miRNA sequencing analysis revealed that 31 miRNAs were differentially modulated by LPS and by cannabinoids treatments. In addition, we found that at the concentration tested, CBD has a greater effect than THC on the expression of most of the studied miRNAs.
The results clearly link the effects of both LPS and cannabinoids to inflammatory signaling pathways. LPS upregulated the expression of pro-inflammatory miRNAs associated to Toll-like receptor (TLR) and NF-κB signaling, including miR-21, miR-146a and miR-155, whereas CBD inhibited LPS-stimulated expression of miR-146a and miR-155. In addition, CBD upregulated miR-34a, known to be involved in several pathways including Rb/E2f cell cycle and Notch-Dll1 signaling.
Our results show that both CBD and THC reduced the LPS-upregulated Notch ligand Dll1 expression. MiR-155 and miR-34a are considered to be redox sensitive miRNAs, which regulate Nrf2-driven gene expression. Accordingly, we found that Nrf2-mediated expression of redox-dependent genes defines a Mox-like phenotype in CBD treated BV-2 cells.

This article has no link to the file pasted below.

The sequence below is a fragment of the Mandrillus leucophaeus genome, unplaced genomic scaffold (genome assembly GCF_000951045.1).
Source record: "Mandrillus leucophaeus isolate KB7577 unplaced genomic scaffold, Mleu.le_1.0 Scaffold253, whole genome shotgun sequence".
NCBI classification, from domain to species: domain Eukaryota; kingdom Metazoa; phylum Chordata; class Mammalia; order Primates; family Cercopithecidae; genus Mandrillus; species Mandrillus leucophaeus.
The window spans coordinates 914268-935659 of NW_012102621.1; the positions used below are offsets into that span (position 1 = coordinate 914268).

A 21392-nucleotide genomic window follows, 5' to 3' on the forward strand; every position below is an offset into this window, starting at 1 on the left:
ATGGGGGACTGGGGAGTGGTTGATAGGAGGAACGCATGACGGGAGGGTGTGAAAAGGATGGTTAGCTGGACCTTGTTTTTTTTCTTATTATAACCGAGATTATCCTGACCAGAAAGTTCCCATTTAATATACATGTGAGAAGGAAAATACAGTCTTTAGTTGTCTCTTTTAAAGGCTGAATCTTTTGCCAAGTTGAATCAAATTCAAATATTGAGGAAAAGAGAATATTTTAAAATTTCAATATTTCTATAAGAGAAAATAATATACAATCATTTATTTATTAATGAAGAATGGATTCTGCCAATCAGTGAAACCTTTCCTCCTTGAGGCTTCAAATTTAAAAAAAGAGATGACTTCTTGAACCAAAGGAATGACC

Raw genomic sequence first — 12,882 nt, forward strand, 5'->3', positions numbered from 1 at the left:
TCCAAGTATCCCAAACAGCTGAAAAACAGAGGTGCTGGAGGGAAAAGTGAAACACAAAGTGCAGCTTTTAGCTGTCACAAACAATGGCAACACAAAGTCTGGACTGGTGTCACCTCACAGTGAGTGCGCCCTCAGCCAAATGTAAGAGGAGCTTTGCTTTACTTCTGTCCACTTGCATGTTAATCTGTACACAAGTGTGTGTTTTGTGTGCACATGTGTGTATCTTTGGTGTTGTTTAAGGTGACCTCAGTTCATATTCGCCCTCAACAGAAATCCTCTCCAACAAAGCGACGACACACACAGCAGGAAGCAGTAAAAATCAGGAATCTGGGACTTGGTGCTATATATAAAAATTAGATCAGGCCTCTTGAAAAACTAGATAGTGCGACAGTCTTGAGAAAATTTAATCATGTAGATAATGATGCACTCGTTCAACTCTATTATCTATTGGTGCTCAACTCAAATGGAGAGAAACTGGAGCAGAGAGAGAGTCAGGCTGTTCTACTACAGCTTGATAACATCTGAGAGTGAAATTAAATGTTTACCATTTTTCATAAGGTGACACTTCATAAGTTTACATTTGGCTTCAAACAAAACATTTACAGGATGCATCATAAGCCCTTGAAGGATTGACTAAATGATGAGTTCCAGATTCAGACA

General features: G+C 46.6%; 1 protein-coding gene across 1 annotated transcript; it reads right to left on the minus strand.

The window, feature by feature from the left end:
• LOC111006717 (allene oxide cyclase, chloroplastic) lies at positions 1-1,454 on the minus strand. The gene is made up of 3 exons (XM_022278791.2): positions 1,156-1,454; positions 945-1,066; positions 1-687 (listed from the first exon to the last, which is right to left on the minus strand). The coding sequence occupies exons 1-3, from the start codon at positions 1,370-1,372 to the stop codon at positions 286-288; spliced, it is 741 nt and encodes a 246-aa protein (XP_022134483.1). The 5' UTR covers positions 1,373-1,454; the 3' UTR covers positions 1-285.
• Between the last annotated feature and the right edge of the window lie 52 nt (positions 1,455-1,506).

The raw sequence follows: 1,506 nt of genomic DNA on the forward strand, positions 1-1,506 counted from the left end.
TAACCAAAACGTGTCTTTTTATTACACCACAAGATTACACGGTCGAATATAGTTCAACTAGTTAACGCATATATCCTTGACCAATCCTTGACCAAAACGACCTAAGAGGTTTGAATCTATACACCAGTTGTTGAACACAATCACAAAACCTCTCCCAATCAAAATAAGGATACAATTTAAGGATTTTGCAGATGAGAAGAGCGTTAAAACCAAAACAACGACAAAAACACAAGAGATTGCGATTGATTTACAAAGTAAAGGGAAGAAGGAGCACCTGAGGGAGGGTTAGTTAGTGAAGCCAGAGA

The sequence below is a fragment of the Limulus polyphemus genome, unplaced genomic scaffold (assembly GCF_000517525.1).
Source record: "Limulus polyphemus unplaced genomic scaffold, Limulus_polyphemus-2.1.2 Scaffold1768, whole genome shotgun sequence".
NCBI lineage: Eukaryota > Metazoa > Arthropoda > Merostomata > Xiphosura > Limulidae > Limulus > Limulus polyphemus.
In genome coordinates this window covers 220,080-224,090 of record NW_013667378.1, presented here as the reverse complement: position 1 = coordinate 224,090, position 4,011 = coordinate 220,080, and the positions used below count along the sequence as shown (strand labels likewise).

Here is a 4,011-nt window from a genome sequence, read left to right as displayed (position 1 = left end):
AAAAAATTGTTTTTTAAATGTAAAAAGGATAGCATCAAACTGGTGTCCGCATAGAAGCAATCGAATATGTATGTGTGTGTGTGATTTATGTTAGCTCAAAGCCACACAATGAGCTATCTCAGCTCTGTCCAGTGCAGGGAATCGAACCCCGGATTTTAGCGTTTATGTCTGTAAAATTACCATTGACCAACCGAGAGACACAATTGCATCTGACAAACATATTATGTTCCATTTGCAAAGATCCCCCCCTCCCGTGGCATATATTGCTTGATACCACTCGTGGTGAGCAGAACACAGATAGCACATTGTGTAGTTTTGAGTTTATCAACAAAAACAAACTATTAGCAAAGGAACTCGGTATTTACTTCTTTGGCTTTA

In summary, we have identified a specific repertoire of miRNAs that are regulated by cannabinoids, in resting (surveillant) and in LPS-activated microglia. The modulated miRNAs and their target genes are controlled by TLR, Nrf2 and Notch cross-talk signaling and are involved in immune response, cell cycle regulation as well as cellular stress and redox homeostasis.”
“The review represents the analysis of works about role of endogenous cannabinoid (EC) system in the neuro- degenerate diseases (ND), in which the cellular death and disturbances of neuronal functions of the hippo- campus, neocortex and striatum are observed. Here, the diseases.ofAlzheimer, of Parkinson, of Hangtington, and the temporal lobe epilepsy are considered. In recent years the fundamental role of EC system in regu- lation of neuroexcitability, energy metabolism, inflammatory and many other processes has been opened in ND pathogenesis. It points to possibility of development of therapeutic approaches which use the prepara- tions for activation of EC system. In the review various mechanisms of cellular survival and their reparations provided to EC system during action of pathological factors are stated.”